Andersen: ‘Everyman’s Right’ is about freedom
It was late evening as we dragged our loaded bikes up through a steep stand of pines onto a glaciated hummock of granite overlooking the Skagerrak on the west coast of Sweden.
The air was cool, the sky threatened rain and mosquitoes gathered as soon as the pervasive wind abated for the night. It was early June, and the midnight sun was low to the north where an orange glow radiated over the horizon in the dim light of eventide.
My son, Tait, his Dutch school chum Bram, and I needed a place to set up our tents and sleep off a long day in the saddle. We didn’t know who owned the land we were on, but that doesn’t matter in Scandinavia, where the law allows reasonable access to uncultivated land.
In Norway, it’s called “Everyman’s Right,” and it provides access to the land for a night of sleep or a day of wandering or even harvesting what grows naturally. As long as you don’t interfere with an owner’s privacy or damage a resource — like trampling crops in farming areas — you can camp, walk, ski and roam across the Norwegian landscape.
How different is Norway from the U.S., where trespassing on private property can get you shot and killed, where private property is exclusionary instead of welcoming, where access to the land is based not on generosity and trust but on the limited notion of only one man’s right to the land.
Everyman’s Right is an expression of freedom that eases restrictions on private property by removing barriers to public use. Under this right, which is ancient in Scandinavian countries, the land remains under public domain if it is not being used by its owner.
In Scandinavia, if you have a favorite harvest area for nuts, fruits, mushrooms or berries, you don’t have to step over a barbed wire fence or tiptoe through a gate to gather your goods with stealth. You are allowed free access to the land where you, your family and your friends may enjoy the freedom of your feet.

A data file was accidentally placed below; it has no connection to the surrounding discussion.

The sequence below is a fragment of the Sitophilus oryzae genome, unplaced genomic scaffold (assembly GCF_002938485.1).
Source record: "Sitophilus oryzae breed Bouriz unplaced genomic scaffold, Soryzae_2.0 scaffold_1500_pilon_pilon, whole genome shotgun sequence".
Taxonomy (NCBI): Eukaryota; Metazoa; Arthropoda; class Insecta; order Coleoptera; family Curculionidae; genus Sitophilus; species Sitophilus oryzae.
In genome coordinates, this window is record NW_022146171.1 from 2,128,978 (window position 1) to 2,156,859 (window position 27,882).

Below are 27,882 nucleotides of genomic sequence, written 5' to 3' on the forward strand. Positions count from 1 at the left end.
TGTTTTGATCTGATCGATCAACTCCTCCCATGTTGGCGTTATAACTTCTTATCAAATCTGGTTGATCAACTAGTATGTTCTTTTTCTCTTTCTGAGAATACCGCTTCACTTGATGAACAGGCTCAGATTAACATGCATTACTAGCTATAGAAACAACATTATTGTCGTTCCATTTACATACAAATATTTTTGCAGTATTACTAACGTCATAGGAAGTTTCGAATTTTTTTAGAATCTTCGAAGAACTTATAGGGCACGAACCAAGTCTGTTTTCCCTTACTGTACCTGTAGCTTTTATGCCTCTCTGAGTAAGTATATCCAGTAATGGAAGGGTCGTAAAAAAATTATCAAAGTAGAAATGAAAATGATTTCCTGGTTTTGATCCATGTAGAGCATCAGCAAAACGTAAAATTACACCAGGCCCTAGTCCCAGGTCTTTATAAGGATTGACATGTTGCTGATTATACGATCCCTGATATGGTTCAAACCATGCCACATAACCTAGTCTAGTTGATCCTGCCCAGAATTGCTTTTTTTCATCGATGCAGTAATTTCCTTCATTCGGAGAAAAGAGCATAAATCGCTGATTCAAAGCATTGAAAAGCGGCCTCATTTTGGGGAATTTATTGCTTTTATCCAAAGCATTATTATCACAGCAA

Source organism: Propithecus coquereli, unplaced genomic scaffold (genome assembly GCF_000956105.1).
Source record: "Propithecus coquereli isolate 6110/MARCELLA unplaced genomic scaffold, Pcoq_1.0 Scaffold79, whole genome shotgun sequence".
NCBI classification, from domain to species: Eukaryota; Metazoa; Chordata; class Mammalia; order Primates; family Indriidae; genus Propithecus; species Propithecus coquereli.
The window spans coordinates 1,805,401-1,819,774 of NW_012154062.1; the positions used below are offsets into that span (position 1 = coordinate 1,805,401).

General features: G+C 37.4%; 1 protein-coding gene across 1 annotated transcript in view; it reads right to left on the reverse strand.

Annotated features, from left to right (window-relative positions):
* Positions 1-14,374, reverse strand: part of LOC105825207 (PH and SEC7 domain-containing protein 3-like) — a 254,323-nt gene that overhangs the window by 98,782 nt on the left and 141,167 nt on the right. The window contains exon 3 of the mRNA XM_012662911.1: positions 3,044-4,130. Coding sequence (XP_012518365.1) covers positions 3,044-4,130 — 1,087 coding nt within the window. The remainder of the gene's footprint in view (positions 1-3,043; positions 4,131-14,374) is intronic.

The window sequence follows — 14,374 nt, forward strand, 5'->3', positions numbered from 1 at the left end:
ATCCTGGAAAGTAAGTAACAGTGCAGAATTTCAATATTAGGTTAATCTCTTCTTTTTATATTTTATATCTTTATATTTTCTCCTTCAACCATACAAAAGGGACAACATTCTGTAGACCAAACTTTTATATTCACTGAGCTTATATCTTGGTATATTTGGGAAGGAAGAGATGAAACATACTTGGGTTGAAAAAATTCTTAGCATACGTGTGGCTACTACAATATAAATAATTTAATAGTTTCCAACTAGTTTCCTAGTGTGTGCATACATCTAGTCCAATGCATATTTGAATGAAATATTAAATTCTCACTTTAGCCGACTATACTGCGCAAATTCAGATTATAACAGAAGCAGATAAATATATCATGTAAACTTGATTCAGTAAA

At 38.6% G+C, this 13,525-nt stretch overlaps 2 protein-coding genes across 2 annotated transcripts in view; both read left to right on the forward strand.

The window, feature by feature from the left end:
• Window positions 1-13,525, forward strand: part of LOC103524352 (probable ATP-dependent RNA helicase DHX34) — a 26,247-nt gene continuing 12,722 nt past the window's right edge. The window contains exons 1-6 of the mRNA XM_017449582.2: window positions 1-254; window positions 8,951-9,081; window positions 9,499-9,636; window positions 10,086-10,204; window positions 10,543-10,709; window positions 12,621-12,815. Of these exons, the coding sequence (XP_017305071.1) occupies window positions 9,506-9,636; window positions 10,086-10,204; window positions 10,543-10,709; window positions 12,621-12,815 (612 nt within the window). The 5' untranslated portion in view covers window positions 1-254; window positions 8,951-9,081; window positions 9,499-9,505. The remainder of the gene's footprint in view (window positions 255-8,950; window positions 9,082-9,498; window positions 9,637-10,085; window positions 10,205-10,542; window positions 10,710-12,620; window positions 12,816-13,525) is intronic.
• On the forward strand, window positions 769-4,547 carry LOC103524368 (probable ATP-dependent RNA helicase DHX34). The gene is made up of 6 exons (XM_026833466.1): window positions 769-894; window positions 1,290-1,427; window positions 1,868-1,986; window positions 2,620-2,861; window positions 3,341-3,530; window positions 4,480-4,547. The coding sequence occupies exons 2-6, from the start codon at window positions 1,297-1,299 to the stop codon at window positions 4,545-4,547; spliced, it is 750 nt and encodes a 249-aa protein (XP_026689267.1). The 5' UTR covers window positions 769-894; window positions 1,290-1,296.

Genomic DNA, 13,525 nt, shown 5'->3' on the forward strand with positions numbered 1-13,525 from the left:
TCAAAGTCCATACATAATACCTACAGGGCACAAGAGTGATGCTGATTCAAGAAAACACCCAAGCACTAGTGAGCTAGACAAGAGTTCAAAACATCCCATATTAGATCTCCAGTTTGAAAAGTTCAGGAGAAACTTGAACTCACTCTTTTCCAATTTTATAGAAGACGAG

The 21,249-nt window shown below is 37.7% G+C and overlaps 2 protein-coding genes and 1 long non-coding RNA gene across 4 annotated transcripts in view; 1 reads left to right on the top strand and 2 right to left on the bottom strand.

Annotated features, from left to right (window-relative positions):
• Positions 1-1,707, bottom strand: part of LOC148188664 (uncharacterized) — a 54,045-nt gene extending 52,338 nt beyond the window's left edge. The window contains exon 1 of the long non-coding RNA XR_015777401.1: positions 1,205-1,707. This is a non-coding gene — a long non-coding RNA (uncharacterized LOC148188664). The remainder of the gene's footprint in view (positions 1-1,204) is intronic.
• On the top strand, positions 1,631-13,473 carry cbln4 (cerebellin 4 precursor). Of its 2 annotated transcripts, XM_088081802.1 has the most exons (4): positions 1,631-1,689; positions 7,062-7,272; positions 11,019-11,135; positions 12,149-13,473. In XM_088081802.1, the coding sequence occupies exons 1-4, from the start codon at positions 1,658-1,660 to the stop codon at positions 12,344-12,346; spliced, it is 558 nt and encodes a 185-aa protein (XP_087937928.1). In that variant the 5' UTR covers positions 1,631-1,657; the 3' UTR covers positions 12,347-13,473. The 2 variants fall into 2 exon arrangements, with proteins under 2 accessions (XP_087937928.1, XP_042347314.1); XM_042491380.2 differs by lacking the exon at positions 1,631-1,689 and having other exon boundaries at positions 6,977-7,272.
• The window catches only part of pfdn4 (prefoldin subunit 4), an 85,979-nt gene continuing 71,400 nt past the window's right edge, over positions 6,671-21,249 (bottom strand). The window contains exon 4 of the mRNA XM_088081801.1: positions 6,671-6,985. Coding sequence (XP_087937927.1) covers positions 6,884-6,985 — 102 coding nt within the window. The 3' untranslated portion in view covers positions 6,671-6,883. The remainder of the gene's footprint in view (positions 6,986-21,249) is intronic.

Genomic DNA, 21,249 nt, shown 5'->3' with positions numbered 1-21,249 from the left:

Everyman’s Right has only recently been codified into law. In the days of yore, it was simply understood as a way of utilizing the commons. For centuries people needed access to nature’s storehouse for the necessities of survival, and so open access became tradition.
Everyman’s Right prohibits commercial exploitation of land that is not yours. Also outlawed are off-road vehicles, logging, mining, hunting or anything disruptive. The idea is to provide a land entitlement for the pleasure of exercise and health, for an unfettered connection to the natural world and for gathering sustenance from the Earth’s bounty. There also is a spiritual dimension which assumes that land access encourages a deeper and more soulful contact with nature through an expanded sense of freedom.
In Norway, this right is called the “allemannsrett.” All visitors are expected to (and most do) respect the property they enter by showing consideration to the farmers who most often own it. Access to cultivated land is open only during the cold, dark winter when the land is frozen and covered with snow.
In Sweden, “allemansratten” offers public freedom officially granted by the Swedes since 1994, where “everyone shall have access to nature.” The law in Sweden is most liberal where it applies to access to a stream or a lake. It is understood that abuses of this liberal law will result in restrictions, so the Swedes extol the maxim: “Do not disturb, do not destroy.” Here is a philosophy to live by.
Most Scandinavians are magnanimous enough to consider free access as a basic human right. Posting “no trespassing” signs would be considered a violation of polite etiquette.
Everyman’s Right is the honor system applied to uncultivated and undeveloped land. It is based on trust, and it foments trust in a quid pro quo that speaks to enlightened mutuality in which landowners offer freedom to a respectful public.
In Scandinavia, visitors are generously welcomed and accepted. Here in the U.S., “no trespassing” signs, fences, vicious dogs, physical threats and litigation take an opposite approach that deters the freedom and birthright of all people.
Paul Andersen’s column appears on Mondays. He may be reached at email@example.com.
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